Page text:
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About Oregon emerald. (Eugene, Or.) 1909-1920 | View Entire Issue (Oct. 9, 1913)
SUMMER SCHOOL SECURES
SERVICES OF FAMOUS
IS ON HARVARD FACULTY
Was Instructor of Dr. Schafer
at Wisconsin. Leading Au
thority on Western History in
the United States.
Prof. Frederick J. Turner of Har
vard University haB accepted the Joint
invitation of the University of Ore
gon and the University of Washing
ton to lecture at the summer schools
of the two universities next summer.
Professor Turner, for many years
head of the history department of
the University of Wisconsin before
going to Harvard in 1910, was an
instructor of both Dr. Joseph Scha
fer of the University of Oregon and
Prof. Edward S. Meany of the Uni
versity of Washington. Through Dr.
Schafer, who suggested that the in
vitation be sent to Prof. Turner, and
Professor Meany, wtio responded
heartily to the plan, Prof. Turner
was secured to deliver his nationally
known lectures to the summer school
Ih Authority on History.
Dr. 8chafer regards Prof. Turner
as the greatest historian in America
an an interpreter of American history
and considers his essay, "The Signif
icance of the Frontier in American
History," first published In 1893, as
the path-breaker toward the new con
ception of American history in regard
to the influence of the frontier in
molding and changing the national
character and life. Through Prof.
Turner's patient work a large collec
tion of material pertaining to the
frontier has been added to the col
lection of the Wisconsin Historical
Professor Turner was president of
the American Historical Association
In 1910, when he delivered an ad
dress on “The Social Forces In Amer
ican History,” In which he showed
the part played by the early western
formative period In shaping the
whole national character, as opposed
to the Plymouth Rock view.
Hood Lecture* Promised.
Professor Turner's lectures during
the summer school nt IT. of o. noxt
year will be on "Phases of Western
Influence In American History."
Students In I)r. Schafer’s classes
w here the history of the western part
of the United States Is touched upon
“re familiar with Professor Turner’s
PRACTICE CLASS IN EDUCA
27 DETAILED TO SCHOOLS
Eugene and Nearby Cities Use
Prospective Teachers as Reg
ular Instructors in Different
A complete list of the practice
teachers for this semester has Just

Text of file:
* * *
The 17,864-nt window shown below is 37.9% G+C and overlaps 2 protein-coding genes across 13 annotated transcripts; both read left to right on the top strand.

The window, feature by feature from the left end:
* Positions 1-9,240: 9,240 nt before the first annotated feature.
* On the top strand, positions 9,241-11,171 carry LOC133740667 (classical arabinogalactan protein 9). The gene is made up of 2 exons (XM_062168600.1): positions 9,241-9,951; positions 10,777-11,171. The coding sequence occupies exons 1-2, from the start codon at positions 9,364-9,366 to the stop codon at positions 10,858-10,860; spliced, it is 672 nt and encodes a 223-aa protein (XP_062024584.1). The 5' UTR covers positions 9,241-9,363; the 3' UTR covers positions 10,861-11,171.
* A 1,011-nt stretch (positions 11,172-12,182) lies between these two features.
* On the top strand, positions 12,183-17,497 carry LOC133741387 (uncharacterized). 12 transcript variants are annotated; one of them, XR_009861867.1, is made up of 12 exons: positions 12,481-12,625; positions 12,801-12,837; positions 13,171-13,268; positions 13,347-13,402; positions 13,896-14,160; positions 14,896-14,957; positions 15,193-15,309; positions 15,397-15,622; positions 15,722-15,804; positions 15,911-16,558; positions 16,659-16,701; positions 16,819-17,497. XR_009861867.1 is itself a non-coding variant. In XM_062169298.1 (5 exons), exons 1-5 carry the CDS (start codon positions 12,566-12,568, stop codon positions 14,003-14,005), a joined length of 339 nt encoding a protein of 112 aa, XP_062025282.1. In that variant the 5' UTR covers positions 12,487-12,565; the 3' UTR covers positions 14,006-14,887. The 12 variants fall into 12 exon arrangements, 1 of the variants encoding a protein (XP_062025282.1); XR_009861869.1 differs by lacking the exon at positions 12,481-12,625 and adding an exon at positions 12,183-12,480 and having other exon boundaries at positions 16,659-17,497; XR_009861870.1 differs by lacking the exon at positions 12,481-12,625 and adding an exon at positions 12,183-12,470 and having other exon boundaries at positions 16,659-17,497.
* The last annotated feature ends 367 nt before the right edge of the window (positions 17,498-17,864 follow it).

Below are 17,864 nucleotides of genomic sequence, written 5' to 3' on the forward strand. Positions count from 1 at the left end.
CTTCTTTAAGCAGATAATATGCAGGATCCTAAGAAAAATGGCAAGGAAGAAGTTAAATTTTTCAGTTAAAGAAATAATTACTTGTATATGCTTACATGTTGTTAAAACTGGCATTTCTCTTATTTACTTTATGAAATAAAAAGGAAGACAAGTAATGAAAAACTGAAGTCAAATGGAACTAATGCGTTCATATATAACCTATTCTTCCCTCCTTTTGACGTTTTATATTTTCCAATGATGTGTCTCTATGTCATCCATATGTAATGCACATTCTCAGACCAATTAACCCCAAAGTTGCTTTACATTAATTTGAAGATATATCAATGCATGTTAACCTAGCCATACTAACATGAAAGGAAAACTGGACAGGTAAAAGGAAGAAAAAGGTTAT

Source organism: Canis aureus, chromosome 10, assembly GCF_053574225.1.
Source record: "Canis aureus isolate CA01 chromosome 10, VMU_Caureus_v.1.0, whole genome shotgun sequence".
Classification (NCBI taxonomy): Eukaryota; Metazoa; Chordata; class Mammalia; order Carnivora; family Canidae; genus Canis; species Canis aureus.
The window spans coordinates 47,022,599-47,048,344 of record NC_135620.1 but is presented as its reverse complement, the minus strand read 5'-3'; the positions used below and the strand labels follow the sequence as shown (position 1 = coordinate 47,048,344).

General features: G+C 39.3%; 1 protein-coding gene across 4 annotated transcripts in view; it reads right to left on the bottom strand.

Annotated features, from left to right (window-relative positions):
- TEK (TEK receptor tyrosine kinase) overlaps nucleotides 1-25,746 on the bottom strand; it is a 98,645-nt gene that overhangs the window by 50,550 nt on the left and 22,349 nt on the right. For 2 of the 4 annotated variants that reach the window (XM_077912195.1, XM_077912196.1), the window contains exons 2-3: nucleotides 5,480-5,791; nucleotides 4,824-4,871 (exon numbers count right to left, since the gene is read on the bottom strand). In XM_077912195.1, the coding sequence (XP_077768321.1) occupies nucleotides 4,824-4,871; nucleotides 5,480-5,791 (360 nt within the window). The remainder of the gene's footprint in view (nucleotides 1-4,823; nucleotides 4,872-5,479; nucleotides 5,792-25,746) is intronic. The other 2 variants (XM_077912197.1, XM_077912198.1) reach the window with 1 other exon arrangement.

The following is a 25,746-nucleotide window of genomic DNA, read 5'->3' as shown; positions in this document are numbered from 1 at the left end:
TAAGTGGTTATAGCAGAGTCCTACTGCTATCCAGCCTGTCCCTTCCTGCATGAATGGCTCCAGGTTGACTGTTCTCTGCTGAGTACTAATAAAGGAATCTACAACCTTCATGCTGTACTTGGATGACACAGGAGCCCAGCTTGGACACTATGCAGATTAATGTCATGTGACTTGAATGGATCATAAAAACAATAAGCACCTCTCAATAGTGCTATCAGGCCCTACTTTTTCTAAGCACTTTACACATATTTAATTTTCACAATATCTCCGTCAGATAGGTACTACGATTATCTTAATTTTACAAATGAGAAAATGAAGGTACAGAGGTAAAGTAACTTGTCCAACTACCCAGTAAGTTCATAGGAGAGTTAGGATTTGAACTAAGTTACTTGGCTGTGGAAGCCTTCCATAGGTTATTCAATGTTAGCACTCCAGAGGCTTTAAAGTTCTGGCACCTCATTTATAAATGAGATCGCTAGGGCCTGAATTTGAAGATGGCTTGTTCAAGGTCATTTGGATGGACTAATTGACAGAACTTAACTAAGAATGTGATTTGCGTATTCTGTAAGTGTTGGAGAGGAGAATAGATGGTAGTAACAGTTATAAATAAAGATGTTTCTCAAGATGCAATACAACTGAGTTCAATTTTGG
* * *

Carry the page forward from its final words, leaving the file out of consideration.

been issued for publication by Pro
fessor P. C. Ayer, Dean of the edu
cational department. He says:
“The class in practice teaching at
the University is now composed of 27
members and as a group is undoubt
edly the best that has eve^r under
taken the work of teaching in the
Eugene schools. All of the class
have specialized in the particular
field of work being taught, while
many have already had teaching ex
perience but are taking the wo-k to
obtain the supervision of the depart
ment and come in direct contact with
a first class school system. With
the addition of Mr. Stetson to the
supervisory department the Univer
sity is much better prepared this year
to administrate the teaching. The
work Is in general charge of Profes
sor Ayer; immediate supervision is
being given by Mr. Stetson, Miss Has
tings, I)r. Stuart, Miss Sullivan and
the various members of the school
faculties, in addition to this the
various departments of the Univer
sity co-operate with their respective
students. An equal number of teach
ers will take up the work the next
The detailed list of the 2 7 teachers
with the subject taught and the
school where teaching, is as follows:
Florence Avery, Music, Geary.
Sybil Brown, English, Patterson.
Effie Cole, German, Lincoln.
J. Crenshaw, Physics, Eugene
Claire Peyoe, Physical Geography,
Norma Doble, Englisli, Eugene
Flora Dunham, History, Eugene
Agnes Elliott, Geography, Patter
Meta Goldsmith, German, Spring
works, as they are widely used as
The summer school staff is in cor
respondence with other noted edu
cators over the country and a strong
series of lectures is promised.
Laura Hammer, Mathematics, Uni
Helen Johnson, German, Lincoln.
, Emma Krause, German, Patterson
Erie Lane, English, Bible Institute
! Ruth MacLaren, Mathematics, Eu
I gene High.
Agnes McLaughlin, Physical Train
I ing, Eugene High.
V. Motschenbacher, Economics
Anna Neufeld, German, Condon.
Mae Norton, Music, Eugene High.
Olga Poulsen, Greek, University.
| Georgia Prather, Physical Geog
raphy, Eugene High.
j C. Harlow Pratt, History, Eugere
Cecile Sawyer. History, Eugene
Miss Sieler, German, Central.
Ruth Smith, Physical Training, Y.
M. C. A.
Hazel Stokes, Latin, Springfield
Grace Tiffany, Physical Training,
Janet Young, English, Eugene
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The Boot Shop
o SAVOY THEATRE. c
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Office hours—10-12 a. m,, 2-5 p. m.
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Office Over Loan & Savings Bank
Phones: Res., 965; Office, 634
OFFICE HOURS 2 TO 5
THE SMOKE HOUSE
Billiards and Cigar Store
Kompp & Lyttaker, Props.
DR. J. O. WATTS
Optical defects corrected and satisfaction
guaranteed. Examinations fro# and the
prices moderate. Broken lenses duplicat
ed within an hour o,r two. Factory on tho *
Opposite Savoy Theater
S. EL Friendly & Go.
The Leading Store
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